The AAT has held that a taxpayer ("Mr M") who worked as a lead instrumentation engineer and manager in Oman for a multinational company in the oil and gas industry from 4 January 2010 to 29 April 2011, when he returned to live with his family in Perth, was a non-resident of Australia for tax purposes during this period.
In relation to whether Mr M was ordinarily resident in Australia during the relevant period, the AAT said at para 55:
"Mr M was not a resident of Australia under the ordinary concepts test, during the whole of the Relevant Year. The ordinary meaning of the word “resides” requires the issue of whether a person is a resident of Australia to be determined on the totality of the taxpayer’s factual circumstances, not those of his family unit. For the most part, Mr M was not physically present in Australia nor did he intend to live in Australia, in the Relevant Year. He spent 62 days in Australia and 240 days in Oman in the period up to 29 April 2011. Mr M worked and lived in Oman and it was Mr M’s intention to continue to work and live in Oman, dependent on the renewal of his employment contract. Mr M’s priority was his work, and his career. Mr M’s attachment to his work in Oman is a very significant factor in my conclusion that he was not a resident of Australia, when weighed with the other considerations. He had established himself in Oman, including by renting a house which was for his exclusive use and having routines which involved partaking in social and sporting activities. He used his leave to travel back to Perth to spend time with his four children, but his connection with his children is not in my view determinative of the question of whether he was a resident of Australia. That it was a significant factor is supported by the fact that it ultimately led to Mr M’s change of mind to return permanently to live with his family in April 2011. But that only reinforced my conclusion that for the period up to 29 April 2011, he was not a resident of Australia as he was living in Oman, pursuing his career. In the circumstances, Mr M’s work ties outweighed his family ties, even though he financially supported his family by sending the bulk of his income to the joint bank account held with his wife in Australia. Mr M ordered his lifestyle around his work commitments."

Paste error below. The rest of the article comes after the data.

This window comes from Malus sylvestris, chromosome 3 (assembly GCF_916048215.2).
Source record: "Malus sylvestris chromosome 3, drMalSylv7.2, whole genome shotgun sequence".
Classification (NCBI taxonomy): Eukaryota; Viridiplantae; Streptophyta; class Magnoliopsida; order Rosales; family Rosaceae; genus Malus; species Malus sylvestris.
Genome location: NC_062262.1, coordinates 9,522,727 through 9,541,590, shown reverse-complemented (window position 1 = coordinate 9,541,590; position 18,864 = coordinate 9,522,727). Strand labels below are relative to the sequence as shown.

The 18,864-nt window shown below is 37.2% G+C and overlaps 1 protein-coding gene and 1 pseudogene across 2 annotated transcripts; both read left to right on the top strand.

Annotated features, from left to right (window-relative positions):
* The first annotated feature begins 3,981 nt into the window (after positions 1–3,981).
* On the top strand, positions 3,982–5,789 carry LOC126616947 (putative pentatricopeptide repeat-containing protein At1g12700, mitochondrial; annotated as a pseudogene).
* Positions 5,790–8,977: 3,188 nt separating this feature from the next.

The AAT was also satisfied that Mr M's permanent place of abode was outside Australia (which was a necessary finding having regard to the fact that his domicile was Australia).
The AAT set aside the Commissioner's objection decision.
The Engineering Manager and FCT  AATA 969 (AAT, Lazanas SM, 24 December 2014).